"With all my heart," replied the marquise; "let the past be forever forgotten. I promise you it affords me as little pleasure to revive it as it does you. All I ask is, that Villefort will be firm and inflexible for the future in his political principles. Remember, also, Villefort, that we have pledged ourselves to his majesty for your fealty and strict loyalty, and that at our recommendation the king consented to forget the past kung fu hong kong, as I do" (and here she extended to him her hand)-"as I now do at your entreaty. But bear in mind, that should there fall in your way any one guilty of conspiring against the government, you will be so much the more bound to visit the offence with rigorous punishment, as it is known you belong to a suspected family."

"Alas, madame," returned Villefort, "my profession, as well as the times in which we live, compels me to be severe. I have already successfully conducted several public prosecutions, and brought the offenders to merited punishment. But we have not done with the thing yet."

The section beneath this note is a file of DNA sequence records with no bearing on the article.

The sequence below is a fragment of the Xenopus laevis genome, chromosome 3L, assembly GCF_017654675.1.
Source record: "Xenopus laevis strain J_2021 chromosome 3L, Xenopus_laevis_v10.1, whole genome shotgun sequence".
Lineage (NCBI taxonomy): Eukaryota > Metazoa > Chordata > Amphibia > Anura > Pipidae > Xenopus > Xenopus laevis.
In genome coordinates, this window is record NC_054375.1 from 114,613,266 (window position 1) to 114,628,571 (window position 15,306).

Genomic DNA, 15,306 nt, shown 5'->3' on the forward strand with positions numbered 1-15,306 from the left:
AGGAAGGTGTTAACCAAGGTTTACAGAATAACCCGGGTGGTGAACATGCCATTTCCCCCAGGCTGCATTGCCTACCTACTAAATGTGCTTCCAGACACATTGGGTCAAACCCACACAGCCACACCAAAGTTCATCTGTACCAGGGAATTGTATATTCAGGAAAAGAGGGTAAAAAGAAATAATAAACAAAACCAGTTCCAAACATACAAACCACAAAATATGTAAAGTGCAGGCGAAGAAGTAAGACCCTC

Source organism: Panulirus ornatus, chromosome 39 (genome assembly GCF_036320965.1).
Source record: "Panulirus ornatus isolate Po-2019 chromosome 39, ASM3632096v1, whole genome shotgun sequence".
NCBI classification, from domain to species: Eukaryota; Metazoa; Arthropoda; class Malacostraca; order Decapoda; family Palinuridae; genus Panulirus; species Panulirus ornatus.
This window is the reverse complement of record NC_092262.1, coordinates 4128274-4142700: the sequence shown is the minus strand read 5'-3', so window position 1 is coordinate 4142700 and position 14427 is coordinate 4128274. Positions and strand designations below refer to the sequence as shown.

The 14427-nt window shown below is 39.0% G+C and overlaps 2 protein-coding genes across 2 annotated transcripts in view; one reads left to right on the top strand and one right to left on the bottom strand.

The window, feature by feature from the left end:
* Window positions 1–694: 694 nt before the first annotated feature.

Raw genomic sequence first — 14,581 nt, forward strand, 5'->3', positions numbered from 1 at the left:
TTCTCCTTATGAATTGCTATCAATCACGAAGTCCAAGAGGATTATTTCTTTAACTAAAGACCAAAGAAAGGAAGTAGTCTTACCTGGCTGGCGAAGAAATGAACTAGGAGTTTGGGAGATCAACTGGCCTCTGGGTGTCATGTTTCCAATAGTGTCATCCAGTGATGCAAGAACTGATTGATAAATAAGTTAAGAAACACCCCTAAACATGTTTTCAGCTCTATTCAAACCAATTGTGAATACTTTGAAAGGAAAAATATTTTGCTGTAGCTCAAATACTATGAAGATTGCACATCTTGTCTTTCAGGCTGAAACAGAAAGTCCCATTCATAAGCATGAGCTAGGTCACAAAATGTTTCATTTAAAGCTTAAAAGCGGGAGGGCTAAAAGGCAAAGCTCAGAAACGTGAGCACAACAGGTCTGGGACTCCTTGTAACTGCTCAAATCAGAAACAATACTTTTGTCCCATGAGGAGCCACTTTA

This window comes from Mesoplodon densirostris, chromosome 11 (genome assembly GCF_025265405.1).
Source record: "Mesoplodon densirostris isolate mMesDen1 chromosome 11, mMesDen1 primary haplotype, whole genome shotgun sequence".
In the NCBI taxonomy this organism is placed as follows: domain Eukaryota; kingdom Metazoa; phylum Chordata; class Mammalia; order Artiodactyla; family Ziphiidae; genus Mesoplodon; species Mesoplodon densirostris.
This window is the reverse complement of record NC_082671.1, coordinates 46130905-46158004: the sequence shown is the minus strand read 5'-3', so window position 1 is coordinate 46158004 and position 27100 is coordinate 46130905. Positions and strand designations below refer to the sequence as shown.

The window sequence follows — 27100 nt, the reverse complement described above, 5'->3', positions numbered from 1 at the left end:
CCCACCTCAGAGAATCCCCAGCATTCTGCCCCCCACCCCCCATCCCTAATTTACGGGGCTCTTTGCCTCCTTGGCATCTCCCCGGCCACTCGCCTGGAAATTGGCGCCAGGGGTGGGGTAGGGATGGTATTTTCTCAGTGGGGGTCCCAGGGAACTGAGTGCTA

"Do you, indeed, think so?" inquired the marquise.

"I am, at least, fearful of it. Napoleon, in the Island of Elba, is too near France, and his proximity keeps up the hopes of his partisans. Marseilles is filled with half-pay officers, who are daily, under one frivolous pretext or other, getting up quarrels with the royalists; from hence arise continual and fatal duels among the higher classes of persons, and assassinations in the lower."

"You have heard, perhaps," said the Comte de Salvieux, one of M. de Saint-Meran's oldest friends, and chamberlain to the Comte d'Artois, "that the Holy Alliance purpose removing him from thence?"

"Yes; they were talking about it when we left paris," said M. de Saint-Meran; "and where is it decided to transfer him?"

"To Saint Helena."

"For heaven's sake, where is that?" asked the marquise.

"An island situated on the other side of the equator, at least two thousand leagues from here," replied the count.

"So much the better. As Villefort observes, it is a great act of folly to have left such a man between Corsica, where he was born, and Naples, of which his brother-in-law is king, and face to face with Italy, the sovereignty of which he coveted for his son dermes vs medilase."